Nearly five years ago, the California Legislature declared that the state’s residents have a right to “safe, clean, affordable, and accessible water.” Passage of the landmark law provoked a practical question that has always dogged the noble ideals of the right-to-water movement: how does a state government or municipal utility ensure clean and affordable water for all? … Staff members at the California Water Resources Control Board are now taking a full swing at the affordability component of the right-to-water legislation.
California farmers have long been able to get permits to drill new wells in areas where groundwater levels are falling without publicly saying how much water they intend to pump. That would change under a bill approved this week by the California Senate.
AB 646, which has passed two committees and could go to the Assembly floor next week, would require landlords throughout California to provide written notification to those renting in “a special flood hazard area or an area of potential flooding.”
During California’s epic five-year drought, most of the state’s irrigation districts didn’t comply with a 2007 law that requires them to account for how much water they’re delivering directly to farmers, a Bee investigation has found. State regulators are largely powerless to stop them, but they don’t seem too bothered by it.
Lourdes Cardenas, who has picked grapes in Fresno County for 14 years, wants some assurance she won’t be separated from her family or continue to “live in fear” of deportation as a worker in the country without legal permission.
The Trump administration’s talk of slashing environmental programs in fiscal year 2018 did not translate into big cuts in a 2017 spending agreement negotiated by Congress. President Trump signed a budget deal on May 5 that keeps the government operating through September 30. Notably, the agreement does not include huge cuts to water and environment programs — elimination of rural water grants, for instance, or a one-third cut to the U.S. Environmental Protection Agency — that the president targeted in his 2018 budget proposal.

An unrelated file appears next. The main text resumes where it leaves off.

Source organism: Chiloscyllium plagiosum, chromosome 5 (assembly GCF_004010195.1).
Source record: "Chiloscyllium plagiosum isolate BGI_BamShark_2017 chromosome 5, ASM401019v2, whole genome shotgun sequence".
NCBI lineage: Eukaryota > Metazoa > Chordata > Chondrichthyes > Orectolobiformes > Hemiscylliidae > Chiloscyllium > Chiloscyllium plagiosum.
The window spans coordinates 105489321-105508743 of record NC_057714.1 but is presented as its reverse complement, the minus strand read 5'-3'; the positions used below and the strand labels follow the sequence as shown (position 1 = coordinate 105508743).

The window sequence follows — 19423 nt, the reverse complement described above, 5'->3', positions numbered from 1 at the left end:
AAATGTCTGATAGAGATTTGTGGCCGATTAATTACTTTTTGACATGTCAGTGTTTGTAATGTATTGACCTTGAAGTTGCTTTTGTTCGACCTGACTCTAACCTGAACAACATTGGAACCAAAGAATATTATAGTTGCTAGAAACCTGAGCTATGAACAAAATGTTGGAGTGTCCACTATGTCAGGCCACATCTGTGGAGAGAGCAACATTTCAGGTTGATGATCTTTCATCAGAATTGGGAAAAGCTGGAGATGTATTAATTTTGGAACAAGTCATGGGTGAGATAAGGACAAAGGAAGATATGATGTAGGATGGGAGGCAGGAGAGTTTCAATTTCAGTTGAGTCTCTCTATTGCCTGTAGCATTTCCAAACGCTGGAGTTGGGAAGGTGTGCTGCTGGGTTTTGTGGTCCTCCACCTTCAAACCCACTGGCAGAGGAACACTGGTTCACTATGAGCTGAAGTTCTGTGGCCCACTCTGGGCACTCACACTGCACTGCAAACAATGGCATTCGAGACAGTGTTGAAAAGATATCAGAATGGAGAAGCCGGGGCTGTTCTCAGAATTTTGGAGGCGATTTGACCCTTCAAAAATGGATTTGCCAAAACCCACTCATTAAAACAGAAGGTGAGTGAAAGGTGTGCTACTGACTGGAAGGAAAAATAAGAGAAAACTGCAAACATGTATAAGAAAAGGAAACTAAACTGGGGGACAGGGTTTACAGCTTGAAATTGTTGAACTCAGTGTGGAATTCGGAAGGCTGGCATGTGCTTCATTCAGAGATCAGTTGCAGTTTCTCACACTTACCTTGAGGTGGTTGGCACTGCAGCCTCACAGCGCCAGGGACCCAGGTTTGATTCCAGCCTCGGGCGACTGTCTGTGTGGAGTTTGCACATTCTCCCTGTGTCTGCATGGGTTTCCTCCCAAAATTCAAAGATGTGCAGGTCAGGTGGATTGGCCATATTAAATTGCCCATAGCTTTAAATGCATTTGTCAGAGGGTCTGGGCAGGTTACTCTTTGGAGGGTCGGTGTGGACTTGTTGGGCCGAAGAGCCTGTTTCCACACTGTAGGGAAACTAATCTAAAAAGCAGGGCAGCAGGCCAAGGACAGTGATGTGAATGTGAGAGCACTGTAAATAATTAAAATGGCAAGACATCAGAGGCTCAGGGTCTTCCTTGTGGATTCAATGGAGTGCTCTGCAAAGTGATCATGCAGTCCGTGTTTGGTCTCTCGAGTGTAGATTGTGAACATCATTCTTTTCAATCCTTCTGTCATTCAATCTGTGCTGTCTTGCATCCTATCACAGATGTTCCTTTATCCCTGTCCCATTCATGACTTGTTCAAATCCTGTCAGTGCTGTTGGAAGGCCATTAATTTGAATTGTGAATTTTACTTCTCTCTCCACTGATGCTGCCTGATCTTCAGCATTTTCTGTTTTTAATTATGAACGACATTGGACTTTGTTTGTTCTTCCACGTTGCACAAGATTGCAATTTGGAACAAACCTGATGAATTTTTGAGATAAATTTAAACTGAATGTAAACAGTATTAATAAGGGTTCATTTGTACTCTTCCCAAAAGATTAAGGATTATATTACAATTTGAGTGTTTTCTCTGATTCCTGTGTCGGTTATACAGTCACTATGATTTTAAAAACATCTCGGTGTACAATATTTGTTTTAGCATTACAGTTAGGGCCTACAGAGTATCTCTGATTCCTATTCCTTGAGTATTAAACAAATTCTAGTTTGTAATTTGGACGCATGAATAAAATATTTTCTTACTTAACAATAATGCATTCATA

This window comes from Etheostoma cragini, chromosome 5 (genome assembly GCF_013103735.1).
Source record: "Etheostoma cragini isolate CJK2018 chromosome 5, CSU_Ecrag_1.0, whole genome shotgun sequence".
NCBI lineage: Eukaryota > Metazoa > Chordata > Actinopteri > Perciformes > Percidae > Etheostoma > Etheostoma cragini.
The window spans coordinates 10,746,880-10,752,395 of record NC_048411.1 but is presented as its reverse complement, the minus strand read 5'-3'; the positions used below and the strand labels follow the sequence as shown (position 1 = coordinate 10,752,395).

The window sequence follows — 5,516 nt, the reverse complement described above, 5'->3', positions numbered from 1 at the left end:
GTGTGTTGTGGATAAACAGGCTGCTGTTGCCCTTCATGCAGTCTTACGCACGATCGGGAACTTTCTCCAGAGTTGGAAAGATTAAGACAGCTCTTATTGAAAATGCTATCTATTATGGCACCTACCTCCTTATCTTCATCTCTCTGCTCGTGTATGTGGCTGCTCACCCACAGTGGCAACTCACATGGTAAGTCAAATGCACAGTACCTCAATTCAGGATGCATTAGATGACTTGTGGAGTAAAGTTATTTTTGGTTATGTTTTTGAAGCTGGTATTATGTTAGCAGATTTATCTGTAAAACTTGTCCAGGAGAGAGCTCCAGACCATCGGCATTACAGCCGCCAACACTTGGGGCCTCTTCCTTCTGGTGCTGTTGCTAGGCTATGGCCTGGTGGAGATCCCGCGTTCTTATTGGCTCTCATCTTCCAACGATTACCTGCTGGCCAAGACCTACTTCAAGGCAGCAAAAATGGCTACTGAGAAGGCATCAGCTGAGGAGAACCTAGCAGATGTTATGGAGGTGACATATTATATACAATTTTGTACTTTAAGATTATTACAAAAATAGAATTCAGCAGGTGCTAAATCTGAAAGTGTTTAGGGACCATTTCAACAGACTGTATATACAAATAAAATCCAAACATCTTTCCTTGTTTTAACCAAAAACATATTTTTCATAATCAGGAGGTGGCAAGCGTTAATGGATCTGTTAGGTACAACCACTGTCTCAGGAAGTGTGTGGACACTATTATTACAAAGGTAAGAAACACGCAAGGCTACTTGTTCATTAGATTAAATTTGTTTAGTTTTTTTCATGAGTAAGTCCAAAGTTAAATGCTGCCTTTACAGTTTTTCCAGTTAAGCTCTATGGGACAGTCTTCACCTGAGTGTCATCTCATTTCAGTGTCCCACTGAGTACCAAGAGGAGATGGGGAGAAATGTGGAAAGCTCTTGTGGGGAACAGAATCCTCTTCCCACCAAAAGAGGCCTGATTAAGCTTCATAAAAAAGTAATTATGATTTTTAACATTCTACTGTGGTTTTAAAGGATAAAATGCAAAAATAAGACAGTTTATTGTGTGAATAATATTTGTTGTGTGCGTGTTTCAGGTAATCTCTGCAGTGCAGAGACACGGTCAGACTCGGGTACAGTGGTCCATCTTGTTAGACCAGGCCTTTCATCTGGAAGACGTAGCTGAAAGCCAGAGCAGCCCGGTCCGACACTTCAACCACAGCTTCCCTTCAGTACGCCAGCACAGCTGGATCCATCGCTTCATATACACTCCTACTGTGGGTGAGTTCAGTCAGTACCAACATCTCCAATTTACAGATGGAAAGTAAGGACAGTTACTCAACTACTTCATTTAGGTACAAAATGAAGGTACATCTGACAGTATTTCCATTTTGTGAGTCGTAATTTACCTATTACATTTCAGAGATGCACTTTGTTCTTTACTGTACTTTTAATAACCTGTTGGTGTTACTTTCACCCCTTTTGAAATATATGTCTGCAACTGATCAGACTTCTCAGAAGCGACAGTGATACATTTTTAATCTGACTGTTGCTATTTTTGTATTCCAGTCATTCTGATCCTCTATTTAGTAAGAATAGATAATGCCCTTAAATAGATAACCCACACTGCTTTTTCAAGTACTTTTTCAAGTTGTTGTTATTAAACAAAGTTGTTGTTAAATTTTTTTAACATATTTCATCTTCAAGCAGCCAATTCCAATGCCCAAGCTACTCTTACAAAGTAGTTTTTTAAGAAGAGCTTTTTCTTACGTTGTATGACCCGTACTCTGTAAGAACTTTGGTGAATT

State legislators across the West introduced bills this year encouraging Congress to revisit the idea of wholesale land transfers — ceding large parcels of land to the states, which could then sell the land for development and extraction, or manage it for the public. Those bills face an uphill battle.
The two bills written by [Congressman Jared] Huffman and [Congresswoman Jackie] Speier would provide nearly $22.5 million in relief funds to the Yurok Tribe to aid salmon fishing communities and salmon restoration and monitoring projects. The bills would also provide more than $117 million for California Dungeness crab and rock crab fishermen affected by the delayed 2015-16 season.
At the behest of the International Bottled Water Association, Congress is preparing to approve a must-pass budget bill that includes language aimed at restoring the sale of water in disposable plastic bottles in all national parks. For nearly six years, national parks have had the option of banning bottled-water sales as a way to reduce plastic litter and waste management costs.